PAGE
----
Alain Bernard (FRA) has met his season's target: the first sub 47sec effort: in 46.94, he cracked Australian Eamon Sullivan's world record of 47.05 in semis of the 100m freestyle at French nationals in Montpellier. The immediate question was: what was he wearing and was it a model that has been approved for use, given comments in the French media today just before some fast swimming in heats .
SwimNews is here to break the news: Bernard wore the new Arena X-Glide. Watch the video. He is the first to wear that suit and the first to set a world record in one. A spokesman for Arena noted that the suit maker was "really happy for Alain, who has worked hard for this and put all of himself into it". However, the statement to SwimNews noted: "We maintain our original position. If the world is ready to roll back to before 2008, we are ready and it is what we would want. But now we have to play the games that others are playing." Arena had been "discredited" by other suit makers in the past year as claims were made for the "fastest" suit in water.
An observer in Montpellier told SwimNews: "Jaked are stealing swimmers by handing out suits everywhere you turn. It's horrible. The sport is in ruins. In that kind of atmosphere, good for arena: FINA have said its ok to have suits that make you faster. So why should Alain Bernard not wear anything he wants. There are no rules right now, no list of what can be worn and what cannot be worn."
"I knew when I came here that the conditions were good to achieve something," said Bernard. "It gives me a lot of pleasure. To be the first under 47 seconds, it's mythic." Asked about the suit immediately after the race he said: "You know, the whole world is wearing suits [generation fast fabric] ... you have to go there."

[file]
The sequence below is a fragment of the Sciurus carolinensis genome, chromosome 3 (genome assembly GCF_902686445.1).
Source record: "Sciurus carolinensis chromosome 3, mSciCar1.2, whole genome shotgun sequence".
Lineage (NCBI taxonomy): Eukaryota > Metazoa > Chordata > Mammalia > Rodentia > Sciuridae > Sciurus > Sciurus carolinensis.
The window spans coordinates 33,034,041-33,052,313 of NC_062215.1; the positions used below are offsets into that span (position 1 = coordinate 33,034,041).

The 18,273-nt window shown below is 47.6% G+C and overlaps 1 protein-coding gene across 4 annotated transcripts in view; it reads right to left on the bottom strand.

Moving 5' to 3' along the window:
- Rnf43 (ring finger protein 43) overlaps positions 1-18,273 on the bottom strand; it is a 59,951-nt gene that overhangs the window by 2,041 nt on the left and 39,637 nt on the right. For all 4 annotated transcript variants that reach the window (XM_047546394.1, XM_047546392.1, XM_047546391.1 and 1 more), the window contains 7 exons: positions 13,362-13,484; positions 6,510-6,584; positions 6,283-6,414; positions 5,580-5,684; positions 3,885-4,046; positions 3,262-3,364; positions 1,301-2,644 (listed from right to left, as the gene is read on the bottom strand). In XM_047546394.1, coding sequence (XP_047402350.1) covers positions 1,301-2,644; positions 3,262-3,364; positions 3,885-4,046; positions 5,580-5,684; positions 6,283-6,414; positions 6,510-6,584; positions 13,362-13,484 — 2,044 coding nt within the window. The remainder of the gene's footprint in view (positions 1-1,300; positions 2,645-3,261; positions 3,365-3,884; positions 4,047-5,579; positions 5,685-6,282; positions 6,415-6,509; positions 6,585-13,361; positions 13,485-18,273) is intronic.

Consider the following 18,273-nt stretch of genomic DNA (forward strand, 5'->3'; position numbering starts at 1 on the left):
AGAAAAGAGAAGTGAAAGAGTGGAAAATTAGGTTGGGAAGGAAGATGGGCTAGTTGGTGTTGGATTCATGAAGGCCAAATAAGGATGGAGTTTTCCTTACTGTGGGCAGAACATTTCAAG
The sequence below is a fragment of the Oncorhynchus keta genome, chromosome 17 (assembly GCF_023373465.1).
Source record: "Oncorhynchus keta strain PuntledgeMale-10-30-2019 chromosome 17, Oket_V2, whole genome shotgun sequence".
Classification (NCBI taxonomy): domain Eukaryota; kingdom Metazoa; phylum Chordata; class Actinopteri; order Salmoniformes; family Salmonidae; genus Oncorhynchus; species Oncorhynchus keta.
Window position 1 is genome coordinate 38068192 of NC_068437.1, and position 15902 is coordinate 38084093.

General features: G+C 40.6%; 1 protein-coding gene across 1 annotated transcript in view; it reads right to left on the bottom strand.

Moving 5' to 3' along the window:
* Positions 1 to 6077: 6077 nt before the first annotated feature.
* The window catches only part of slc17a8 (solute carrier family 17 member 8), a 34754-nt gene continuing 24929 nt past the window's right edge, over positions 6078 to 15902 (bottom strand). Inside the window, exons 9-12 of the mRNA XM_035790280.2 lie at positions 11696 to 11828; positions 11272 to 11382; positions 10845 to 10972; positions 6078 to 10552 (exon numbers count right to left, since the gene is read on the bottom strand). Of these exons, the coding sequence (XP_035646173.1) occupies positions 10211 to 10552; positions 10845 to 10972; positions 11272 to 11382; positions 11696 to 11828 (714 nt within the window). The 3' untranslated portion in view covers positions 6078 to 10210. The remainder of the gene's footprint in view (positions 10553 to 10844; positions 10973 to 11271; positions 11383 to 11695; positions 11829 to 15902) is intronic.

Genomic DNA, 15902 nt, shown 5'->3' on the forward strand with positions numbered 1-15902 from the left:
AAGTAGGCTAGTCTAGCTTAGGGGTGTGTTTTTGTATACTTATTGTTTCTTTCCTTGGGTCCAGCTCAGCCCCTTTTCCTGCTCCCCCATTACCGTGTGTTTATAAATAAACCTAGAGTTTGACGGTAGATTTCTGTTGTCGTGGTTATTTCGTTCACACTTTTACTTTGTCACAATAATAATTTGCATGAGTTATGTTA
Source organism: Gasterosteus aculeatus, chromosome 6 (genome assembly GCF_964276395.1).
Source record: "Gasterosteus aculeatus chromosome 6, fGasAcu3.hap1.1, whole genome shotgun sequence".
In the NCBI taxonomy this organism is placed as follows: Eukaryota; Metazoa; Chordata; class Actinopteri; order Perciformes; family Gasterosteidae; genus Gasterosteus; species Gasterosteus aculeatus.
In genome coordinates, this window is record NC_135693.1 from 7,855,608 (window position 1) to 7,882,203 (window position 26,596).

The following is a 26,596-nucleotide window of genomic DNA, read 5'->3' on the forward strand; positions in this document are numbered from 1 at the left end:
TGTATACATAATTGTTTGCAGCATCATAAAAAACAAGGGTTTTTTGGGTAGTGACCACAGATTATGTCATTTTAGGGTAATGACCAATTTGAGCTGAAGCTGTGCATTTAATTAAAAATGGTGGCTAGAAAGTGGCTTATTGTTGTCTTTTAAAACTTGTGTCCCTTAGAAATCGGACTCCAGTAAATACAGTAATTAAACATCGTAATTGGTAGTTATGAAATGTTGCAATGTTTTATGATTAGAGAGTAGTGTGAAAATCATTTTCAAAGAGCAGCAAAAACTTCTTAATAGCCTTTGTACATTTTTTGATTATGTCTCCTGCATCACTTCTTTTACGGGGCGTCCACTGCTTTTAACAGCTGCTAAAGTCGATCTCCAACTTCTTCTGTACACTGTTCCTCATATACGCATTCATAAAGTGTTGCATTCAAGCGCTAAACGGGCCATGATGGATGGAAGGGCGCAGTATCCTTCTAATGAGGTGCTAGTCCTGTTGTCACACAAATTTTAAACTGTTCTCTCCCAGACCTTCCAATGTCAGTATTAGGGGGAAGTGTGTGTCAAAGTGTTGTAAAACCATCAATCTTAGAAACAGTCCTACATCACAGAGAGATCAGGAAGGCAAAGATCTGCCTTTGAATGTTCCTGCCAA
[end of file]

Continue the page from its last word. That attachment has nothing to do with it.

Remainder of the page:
Bernard's coach Denis Auguin believes there is more to come from the swimmer. "His strength is his work and his desire to be a world champion," said Auguin. "I felt at 75m that something was going to happen. I don't feel that the record is due to the material. The only thing I know is that he is capable of swimming this speed."
Indeed. In that suit and a few others, perhaps. In the suit he wore in Melbourne 2007? His suit maker, at least, is among those hoping that the world of swimming returns to a time when the suit is not enhancing performance as it clearly is right now.
It remains to be seen what FINA will say. Hard for it to say much, given that it cannot be sure which swimmers are wearing which suits right now at a time when no suit checks are in place. No official could possibly say what a new arena suit looks like as opposed to an "old" arena suit. It looks black, looks uniform. There is no information out there yet. Its appearance is no quicker than the LZR was or the the TYR, which has evolved through several incarnations since the early 2008 model. And on and on. The situation is, as Jacco Verhaeren, Dutch performance director, said, echoing the words of very many indeed according to the mails I receive, one that only FINA can resolve. It will resolve nothing by banning one performance here or questioning another there. The solution is to draw a clear line and impose as hard and fast a rule as possible, one that restores balance and fairness. The world of swimming awaits news from the independent suit testing process.
So, back to the racing, starting with the splits compared:
No doubt who is now the favourite for the world crown in Rome this summer. Bernard, Olympic champion, is already preselected. No doubt either that France is now at the helm of world freestyle sprinting, the pace of progress in these fast-suited times breathtaking: behind Bernard came three men who cracked 48sec tonight and must fight for that second berth tomorrow.
France now has six men in the all-time top 25, compared to four Americans and three Australians, on a list that boasts 13 sub-48sec swims. That translates to Roland Schoeman (RSA) being the highest pre-Feb 2008 entry, at 17th on 48.17, while Alex Popov's 48.21 best makes the sprint Tsar 20th best performer five years into retirement, while on the performances list, the Russian rocket's fastest time sits at No70. In January 2008, 48.21 was the 12th best performance ever.
World-record progression since Pieter Van den Hoogenband (NED) raced to glory for the Netherlands at the Sydney OGs in 2000 (little knowing that his would be the last pre-fast-fabric world record in the 100m free):